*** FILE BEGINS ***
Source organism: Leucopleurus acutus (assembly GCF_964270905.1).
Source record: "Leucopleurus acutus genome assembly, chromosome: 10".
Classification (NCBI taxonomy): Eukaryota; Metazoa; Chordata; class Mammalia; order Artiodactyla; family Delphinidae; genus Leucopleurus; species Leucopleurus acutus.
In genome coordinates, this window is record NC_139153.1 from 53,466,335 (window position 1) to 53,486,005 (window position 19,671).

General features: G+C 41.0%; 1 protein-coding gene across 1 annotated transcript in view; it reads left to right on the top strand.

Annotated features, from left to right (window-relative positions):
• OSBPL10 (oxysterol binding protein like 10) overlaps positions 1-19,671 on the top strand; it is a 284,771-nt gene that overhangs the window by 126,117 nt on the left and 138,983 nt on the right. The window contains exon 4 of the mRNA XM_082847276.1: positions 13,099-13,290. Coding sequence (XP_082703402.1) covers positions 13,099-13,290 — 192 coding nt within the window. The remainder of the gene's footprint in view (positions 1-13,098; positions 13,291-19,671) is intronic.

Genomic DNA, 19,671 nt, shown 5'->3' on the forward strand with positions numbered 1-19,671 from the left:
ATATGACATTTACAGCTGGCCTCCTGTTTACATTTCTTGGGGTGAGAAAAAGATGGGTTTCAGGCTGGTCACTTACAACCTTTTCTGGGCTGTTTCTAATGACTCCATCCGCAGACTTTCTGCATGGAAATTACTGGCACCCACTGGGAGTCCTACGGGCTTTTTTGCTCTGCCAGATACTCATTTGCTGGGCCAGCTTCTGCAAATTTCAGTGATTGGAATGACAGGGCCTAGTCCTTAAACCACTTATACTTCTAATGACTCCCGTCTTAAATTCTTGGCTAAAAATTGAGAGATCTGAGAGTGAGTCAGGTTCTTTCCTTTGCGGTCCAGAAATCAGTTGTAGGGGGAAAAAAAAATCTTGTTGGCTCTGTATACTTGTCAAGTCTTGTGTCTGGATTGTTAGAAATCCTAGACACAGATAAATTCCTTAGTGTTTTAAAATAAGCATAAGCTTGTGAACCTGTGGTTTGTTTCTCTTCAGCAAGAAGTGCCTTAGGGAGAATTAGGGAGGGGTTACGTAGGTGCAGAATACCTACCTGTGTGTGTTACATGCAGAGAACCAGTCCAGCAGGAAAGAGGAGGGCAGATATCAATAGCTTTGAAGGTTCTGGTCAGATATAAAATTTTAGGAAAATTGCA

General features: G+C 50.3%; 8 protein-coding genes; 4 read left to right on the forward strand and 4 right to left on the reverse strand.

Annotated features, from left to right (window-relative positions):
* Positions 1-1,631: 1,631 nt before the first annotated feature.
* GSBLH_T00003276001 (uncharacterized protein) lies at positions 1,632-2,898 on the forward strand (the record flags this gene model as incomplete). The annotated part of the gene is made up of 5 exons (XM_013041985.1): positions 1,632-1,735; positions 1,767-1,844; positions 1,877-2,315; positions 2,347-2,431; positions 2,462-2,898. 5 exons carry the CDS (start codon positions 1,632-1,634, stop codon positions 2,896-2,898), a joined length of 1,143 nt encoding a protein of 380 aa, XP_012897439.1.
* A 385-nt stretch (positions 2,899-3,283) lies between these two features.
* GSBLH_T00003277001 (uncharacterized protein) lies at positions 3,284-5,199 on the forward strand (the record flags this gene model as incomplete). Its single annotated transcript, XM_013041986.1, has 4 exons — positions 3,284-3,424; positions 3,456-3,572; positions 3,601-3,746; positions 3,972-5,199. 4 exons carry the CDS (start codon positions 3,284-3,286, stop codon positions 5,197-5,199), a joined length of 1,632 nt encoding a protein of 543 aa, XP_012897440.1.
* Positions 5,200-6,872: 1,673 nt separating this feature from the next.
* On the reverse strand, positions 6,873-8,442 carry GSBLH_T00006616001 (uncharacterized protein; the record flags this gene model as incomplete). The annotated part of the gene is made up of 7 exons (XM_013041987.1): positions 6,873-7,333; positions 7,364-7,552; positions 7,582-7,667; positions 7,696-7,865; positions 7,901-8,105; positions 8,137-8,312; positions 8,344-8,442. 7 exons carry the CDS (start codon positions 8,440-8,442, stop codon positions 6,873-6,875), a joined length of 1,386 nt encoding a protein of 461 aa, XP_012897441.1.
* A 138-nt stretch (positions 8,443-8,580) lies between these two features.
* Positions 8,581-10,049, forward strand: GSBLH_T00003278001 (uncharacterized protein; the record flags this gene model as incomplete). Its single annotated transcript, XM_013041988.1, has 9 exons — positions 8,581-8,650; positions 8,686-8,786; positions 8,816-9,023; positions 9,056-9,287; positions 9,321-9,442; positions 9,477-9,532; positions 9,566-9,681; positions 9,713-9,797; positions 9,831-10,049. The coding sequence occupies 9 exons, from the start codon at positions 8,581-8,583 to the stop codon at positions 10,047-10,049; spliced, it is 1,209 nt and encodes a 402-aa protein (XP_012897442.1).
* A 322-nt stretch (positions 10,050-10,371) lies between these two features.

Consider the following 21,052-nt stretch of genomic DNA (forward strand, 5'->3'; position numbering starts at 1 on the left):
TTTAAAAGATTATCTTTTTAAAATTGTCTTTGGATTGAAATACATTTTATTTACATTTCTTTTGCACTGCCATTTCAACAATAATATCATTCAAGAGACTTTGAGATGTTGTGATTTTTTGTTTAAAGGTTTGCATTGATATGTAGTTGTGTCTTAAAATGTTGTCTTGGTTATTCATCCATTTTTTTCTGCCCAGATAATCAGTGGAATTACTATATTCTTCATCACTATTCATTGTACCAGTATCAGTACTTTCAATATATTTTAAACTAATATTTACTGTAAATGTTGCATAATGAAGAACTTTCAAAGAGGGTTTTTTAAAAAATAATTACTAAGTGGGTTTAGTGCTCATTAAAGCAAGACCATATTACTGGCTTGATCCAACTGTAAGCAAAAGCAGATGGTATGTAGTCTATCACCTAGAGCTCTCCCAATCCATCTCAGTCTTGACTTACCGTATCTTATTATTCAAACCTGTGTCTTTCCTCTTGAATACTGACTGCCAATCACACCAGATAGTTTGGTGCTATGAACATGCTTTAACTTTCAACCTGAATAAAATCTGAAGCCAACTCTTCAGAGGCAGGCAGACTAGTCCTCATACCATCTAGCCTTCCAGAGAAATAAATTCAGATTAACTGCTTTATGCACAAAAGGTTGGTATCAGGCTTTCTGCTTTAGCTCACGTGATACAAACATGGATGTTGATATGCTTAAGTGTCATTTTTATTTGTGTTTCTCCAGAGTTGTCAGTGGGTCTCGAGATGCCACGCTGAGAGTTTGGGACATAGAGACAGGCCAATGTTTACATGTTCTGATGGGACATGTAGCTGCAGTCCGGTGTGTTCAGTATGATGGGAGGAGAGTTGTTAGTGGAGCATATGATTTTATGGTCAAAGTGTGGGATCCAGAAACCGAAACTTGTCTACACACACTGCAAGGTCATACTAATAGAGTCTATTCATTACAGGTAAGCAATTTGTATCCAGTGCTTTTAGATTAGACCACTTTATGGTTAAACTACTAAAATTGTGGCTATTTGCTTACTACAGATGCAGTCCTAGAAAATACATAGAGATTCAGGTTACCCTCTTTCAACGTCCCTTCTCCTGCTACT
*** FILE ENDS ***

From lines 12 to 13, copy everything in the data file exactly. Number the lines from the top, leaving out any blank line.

* Positions 1-1,631: 1,631 nt before the first annotated feature.
* GSBLH_T00003276001 (uncharacterized protein) lies at positions 1,632-2,898 on the forward strand (the record flags this gene model as incomplete). The annotated part of the gene is made up of 5 exons (XM_013041985.1): positions 1,632-1,735; positions 1,767-1,844; positions 1,877-2,315; positions 2,347-2,431; positions 2,462-2,898. 5 exons carry the CDS (start codon positions 1,632-1,634, stop codon positions 2,896-2,898), a joined length of 1,143 nt encoding a protein of 380 aa, XP_012897439.1.